An asessment of the educational preparation of the Texas A&M University College of Veterinary Medicine graduates
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The purpose of this study was to determine the initial and actual professional goals, the changes in initial and actual professional goals and the reasons for this change of the different Texas A&M University veterinary medicine graduates from 1990-2002, how satisfied the selected veterinary medicine graduates were with their veterinary medicine college educational preparation from the graduating classes representing 1990-2002, and to determine if the top ranked courses have changed among the veterinary medicine graduates from 1990 until 2002. The descriptive research design included a questionnaire that was provided to Texas A&M UniversityÂs College of Veterinary Medicine graduates one year following graduation. Data was collected from the group of veterinarians who graduated during 1990-2002. Findings indicate that since 1990, veterinary students have entered the College of Veterinary Medicine with a predominant interest in small animal or mixed practices. This study shows the stability of the career choices with mixed and small being consistently the first and second choices over the span of years studied. No apparent trend appeared from the data that identifies one compelling reason for changing jobs. The overall satisfaction for the educational preparation on their education is 90% or more. The top-ranked basic science courses have not changed among the veterinary medicine graduates during the selected period and these are: ÂPharmacology,Â ÂGross Anatomy,Â ÂEndocrine,Â ÂParasitology,Â ÂPhysiologyÂ and ÂClinical Pathology.Â The top-ranked clinical disciplines are not as clearly ranked as the basic sciences. They are: ÂAnesthesiology,Â ÂGastroenterology,Â ÂGeneral Surgery,Â ÂInternal Medicine,Â ÂOncology,Â and ÂRadiology.Â No apparent trend appeared from the data that identifies one or the other of these categories becoming more popular over time.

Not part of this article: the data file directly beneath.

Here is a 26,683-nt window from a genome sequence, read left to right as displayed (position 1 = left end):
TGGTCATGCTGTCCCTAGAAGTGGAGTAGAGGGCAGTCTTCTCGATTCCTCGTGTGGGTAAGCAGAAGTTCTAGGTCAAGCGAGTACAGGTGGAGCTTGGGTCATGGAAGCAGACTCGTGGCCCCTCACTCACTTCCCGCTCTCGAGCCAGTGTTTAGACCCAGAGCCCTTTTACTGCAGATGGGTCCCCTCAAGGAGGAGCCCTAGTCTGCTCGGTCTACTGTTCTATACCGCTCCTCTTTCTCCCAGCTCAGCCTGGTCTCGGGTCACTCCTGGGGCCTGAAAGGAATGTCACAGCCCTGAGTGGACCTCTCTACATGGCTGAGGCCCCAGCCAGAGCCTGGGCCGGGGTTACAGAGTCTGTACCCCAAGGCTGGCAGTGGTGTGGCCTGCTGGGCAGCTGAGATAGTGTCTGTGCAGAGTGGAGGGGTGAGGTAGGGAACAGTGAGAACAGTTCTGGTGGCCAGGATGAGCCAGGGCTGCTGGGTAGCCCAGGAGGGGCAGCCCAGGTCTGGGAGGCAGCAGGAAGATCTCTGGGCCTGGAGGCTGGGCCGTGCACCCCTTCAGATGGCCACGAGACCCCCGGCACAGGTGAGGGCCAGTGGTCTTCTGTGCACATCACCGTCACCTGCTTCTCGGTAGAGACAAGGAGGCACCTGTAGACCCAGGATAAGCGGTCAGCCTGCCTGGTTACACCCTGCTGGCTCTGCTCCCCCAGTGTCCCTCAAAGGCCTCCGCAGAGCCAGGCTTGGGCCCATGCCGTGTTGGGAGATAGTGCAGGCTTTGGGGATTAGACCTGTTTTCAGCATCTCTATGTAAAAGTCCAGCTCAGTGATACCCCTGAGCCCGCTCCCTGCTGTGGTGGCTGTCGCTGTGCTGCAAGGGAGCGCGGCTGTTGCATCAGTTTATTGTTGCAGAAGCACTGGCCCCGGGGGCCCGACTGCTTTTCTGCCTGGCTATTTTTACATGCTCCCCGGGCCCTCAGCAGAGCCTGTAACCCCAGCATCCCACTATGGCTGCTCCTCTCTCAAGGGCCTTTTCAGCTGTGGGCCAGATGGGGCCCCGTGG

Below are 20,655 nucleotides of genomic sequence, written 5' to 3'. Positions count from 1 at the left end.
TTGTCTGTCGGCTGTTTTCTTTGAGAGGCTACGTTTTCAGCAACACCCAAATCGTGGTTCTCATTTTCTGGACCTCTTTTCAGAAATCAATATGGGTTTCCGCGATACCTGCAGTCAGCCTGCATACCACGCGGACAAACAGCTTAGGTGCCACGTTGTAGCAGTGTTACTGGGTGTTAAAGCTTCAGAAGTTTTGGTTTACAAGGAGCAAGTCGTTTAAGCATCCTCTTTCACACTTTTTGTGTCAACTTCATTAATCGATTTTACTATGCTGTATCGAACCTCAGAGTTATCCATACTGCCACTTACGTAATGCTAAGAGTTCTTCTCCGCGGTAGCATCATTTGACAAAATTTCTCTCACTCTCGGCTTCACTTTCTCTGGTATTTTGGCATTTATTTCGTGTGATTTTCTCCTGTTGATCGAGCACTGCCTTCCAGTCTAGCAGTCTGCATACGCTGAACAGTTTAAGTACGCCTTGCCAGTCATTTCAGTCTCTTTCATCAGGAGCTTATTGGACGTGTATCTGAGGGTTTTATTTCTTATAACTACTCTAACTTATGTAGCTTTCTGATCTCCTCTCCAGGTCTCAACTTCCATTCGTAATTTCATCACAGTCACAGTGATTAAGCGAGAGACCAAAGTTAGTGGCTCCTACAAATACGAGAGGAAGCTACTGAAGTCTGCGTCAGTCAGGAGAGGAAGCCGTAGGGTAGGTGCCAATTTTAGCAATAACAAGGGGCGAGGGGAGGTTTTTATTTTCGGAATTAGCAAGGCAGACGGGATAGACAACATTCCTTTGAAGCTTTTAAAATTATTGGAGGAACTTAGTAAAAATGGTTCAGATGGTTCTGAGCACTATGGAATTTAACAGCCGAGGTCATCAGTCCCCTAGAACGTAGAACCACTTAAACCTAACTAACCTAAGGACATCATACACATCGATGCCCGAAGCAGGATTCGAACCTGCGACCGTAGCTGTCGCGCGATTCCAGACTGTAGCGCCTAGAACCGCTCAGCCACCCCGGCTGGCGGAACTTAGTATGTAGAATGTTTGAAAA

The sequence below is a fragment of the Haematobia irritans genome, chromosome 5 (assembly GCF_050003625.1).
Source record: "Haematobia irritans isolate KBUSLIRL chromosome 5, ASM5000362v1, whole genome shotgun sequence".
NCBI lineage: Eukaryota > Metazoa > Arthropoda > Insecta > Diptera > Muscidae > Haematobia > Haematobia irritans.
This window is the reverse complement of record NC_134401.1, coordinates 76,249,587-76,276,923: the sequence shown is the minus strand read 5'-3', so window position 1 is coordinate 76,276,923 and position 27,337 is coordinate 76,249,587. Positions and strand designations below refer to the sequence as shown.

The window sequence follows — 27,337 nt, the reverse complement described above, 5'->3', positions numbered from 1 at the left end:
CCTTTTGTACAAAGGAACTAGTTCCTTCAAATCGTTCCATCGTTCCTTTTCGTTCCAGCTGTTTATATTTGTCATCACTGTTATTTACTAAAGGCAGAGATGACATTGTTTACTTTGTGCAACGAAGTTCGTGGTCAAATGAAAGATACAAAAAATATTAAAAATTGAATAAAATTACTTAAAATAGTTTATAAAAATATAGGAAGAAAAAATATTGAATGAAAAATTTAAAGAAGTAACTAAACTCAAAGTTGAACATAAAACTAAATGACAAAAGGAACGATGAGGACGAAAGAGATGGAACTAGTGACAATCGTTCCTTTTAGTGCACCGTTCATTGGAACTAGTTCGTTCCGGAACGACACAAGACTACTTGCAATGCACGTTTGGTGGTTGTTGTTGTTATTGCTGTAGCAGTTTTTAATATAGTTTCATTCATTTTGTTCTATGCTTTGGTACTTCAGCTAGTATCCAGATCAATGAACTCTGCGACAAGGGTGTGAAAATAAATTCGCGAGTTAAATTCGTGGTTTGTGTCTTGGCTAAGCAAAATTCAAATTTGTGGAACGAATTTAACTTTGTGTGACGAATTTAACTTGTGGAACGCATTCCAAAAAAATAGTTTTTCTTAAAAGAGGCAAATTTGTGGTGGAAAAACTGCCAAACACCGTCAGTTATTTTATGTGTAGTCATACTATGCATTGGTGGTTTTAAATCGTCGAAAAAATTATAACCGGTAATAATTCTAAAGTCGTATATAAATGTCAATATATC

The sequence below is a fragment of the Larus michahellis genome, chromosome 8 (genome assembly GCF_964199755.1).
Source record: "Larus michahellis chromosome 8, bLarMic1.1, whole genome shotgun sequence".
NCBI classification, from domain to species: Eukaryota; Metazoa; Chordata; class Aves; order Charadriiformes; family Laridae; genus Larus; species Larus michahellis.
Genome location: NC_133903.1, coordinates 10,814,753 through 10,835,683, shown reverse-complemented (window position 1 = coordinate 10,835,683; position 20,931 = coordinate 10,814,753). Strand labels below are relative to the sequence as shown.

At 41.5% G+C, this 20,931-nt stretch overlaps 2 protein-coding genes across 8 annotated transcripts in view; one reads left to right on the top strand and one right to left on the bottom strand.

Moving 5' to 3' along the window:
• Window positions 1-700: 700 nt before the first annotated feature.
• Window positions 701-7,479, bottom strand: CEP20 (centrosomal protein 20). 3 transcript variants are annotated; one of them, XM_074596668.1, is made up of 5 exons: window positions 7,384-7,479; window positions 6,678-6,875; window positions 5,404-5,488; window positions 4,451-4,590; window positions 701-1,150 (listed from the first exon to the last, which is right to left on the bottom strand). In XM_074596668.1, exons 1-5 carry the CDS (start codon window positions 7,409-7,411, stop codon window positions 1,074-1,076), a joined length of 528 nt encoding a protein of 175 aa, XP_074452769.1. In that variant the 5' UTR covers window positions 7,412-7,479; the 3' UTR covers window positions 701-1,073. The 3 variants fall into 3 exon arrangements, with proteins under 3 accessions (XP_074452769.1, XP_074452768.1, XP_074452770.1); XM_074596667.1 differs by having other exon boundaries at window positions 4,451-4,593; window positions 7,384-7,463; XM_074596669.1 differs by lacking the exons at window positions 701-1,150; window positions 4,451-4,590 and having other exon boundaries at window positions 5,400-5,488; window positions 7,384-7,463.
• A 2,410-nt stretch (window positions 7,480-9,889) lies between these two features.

Carbajal, Virginia Isabel (2003). An asessment of the educational preparation of the Texas A&M University College of Veterinary Medicine graduates. Doctoral dissertation, Texas A&M University. Texas A&M University. Available electronically from